Release date: 14th June 2011 US
Genre: Realism / Bildungsroman
Target audience: 12+US Publisher: Delacourte Press
Paper Covers Rock is a literary tale which explores the honour code of an all boys’ boarding school. It is a novel that transcends genre and is hard to define – it is part thriller, part coming of age story, part exploration of grief, loss, sanity and love. It is also pays homage to the Great American Novel and yet at times it questions that weighty label. Between so few pages, Jenny Hubbard weaves a story about transgressions with the poetry of life and the nature of truth. It is not an easily accessible read but it is a rewarding one and I know that I’ll be periodically rereading this book for years to come.
At the heart of the story are three boys. There is the narrator – Alex Stromm – the Good Solid Kid. There is his friend Thomas Broughton who tragically dies and in doing so is the catalyst for the story. Then there is Glenn Albright Everson, the third, – the Golden Boy. The story is told through Alex’s secret journal as he documents the events leading up to Thomas’s death and the aftermath, the guilt and the grief. Thomas tells the story with the help of Herman Melville’s Moby Dick – the heading of the chapters’ structure his narrative around this Great American Novel. I have not read Moby Dick – neither has Alex, he can’t get past the first chapter – but that did not prevent me from understanding this novel. If anything, Alex’s references to the Greats of American Literature really made me want to sample their work and see if it “fitted” me.
I don’t want to talk about the plot because I think you need to discover what happened that tragic day by reading the novel the way the author intended. I will tell you that Hubbard captures the human need to follow a code. She explores how it is easier to follow a code than to deviate from it. There is a security in the unwritten code however unforgiving and brutal that code is. Despite the deep reflective nature of the book, there are brief moments of humour. For me the real comfort was communicated through Alex and his beautiful poetry. Alex is rather a fantasist. He is in love with his English teacher Miss Dovecott and she awakens in him a great lust but also his gift for poetry. His narrative is painfully honest and convincing which brings me to the nature of truth. Can we ever find peace without it? Are their values that are more important than truth? I could go on but I could never say all that Hubbard says in these eloquently written pages.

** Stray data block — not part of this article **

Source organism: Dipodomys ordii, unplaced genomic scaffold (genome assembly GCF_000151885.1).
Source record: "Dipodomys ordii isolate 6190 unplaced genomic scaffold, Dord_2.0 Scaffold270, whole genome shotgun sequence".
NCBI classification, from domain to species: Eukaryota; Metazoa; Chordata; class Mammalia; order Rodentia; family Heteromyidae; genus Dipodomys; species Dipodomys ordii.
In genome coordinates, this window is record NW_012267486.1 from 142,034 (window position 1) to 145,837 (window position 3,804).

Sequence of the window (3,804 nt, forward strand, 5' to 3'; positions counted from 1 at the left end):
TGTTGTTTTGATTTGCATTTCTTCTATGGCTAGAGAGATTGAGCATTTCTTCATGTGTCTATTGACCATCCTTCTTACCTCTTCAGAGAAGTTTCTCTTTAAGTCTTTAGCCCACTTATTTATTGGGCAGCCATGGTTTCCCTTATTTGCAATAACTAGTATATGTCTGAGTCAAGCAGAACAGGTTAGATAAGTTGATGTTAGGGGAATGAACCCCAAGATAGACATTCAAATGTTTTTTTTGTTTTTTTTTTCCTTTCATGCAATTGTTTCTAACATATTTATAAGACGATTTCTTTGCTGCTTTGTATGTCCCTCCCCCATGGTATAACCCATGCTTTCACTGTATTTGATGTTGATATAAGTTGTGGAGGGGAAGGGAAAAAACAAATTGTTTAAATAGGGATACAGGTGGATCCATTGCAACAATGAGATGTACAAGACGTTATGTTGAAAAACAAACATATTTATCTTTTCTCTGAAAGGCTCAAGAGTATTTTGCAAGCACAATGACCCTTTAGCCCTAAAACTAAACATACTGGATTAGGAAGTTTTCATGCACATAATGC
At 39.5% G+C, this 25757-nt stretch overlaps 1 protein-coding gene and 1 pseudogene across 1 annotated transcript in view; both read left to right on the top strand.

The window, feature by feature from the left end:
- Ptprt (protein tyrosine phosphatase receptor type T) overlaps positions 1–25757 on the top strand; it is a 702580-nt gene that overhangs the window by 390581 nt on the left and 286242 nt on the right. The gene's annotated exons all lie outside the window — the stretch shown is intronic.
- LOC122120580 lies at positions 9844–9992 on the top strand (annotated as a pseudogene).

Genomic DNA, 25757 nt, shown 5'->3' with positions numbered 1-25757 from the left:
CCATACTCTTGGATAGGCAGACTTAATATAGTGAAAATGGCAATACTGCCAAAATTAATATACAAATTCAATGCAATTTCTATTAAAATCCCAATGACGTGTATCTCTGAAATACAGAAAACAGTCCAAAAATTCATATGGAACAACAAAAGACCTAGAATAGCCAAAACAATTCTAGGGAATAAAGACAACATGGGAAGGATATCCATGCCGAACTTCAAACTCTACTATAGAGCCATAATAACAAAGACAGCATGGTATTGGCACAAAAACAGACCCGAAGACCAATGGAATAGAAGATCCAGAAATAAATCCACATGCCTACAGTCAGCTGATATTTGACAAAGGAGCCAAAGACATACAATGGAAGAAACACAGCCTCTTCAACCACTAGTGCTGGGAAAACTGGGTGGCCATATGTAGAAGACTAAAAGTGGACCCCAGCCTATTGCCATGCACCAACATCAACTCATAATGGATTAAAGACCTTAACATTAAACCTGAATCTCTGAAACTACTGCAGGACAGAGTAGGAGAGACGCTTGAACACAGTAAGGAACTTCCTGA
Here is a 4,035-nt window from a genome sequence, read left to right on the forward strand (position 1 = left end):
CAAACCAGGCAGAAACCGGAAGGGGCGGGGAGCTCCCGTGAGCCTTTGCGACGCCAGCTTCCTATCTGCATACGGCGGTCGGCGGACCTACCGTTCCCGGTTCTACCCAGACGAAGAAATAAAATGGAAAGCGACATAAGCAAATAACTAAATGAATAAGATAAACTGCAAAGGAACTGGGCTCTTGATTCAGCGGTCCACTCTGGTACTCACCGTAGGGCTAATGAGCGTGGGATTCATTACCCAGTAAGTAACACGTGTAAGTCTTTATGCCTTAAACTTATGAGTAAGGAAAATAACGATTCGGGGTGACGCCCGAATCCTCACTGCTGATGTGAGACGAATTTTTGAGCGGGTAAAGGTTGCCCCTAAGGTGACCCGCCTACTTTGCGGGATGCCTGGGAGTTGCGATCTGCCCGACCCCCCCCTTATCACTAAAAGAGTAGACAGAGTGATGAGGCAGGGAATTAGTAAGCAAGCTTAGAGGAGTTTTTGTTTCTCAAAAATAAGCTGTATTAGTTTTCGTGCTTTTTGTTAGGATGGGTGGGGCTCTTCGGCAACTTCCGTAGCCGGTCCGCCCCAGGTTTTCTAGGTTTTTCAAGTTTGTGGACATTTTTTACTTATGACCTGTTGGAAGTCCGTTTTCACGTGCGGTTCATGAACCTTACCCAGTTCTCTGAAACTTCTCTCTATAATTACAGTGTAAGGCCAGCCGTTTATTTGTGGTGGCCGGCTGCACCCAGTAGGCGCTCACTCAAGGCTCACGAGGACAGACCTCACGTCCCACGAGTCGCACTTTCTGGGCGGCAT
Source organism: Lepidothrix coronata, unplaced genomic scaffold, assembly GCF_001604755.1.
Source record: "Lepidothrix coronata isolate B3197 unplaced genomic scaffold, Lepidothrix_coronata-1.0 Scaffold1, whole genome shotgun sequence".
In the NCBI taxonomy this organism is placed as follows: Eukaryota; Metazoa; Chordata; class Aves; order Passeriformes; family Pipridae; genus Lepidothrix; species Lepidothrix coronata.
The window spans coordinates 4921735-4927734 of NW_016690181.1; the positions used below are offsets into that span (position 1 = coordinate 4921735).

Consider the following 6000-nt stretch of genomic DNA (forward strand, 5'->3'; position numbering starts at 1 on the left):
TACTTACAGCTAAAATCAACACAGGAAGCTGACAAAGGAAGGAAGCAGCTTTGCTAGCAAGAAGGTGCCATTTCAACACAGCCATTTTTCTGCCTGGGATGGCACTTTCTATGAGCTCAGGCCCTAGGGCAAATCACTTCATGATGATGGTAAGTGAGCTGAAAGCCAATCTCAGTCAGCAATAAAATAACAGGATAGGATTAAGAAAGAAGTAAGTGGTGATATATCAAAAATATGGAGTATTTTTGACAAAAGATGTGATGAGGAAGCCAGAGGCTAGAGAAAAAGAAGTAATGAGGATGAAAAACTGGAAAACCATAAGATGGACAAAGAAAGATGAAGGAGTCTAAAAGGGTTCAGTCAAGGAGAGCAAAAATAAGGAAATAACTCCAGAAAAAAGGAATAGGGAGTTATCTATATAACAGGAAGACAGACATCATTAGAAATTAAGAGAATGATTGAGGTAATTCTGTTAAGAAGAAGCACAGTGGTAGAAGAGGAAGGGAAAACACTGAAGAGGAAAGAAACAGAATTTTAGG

Paper Covers Rock does not perhaps leave one with a wonderful perception of boarding schools – in some ways it reminded me a little of Prep by Curtis Sittenfeld which I absolutely love. If there is only one of Alex’s observations that will stay with me, it will be this: it will take our whole lives for us to find out who we are because we become closer to, or further away from, our true selves with every decision that we make. Paper Covers Rock mesmerised me. It drew me into its poetry. I can’t wait to see what Jenny Hubbard writes next. This book spoke to me. Breathtaking.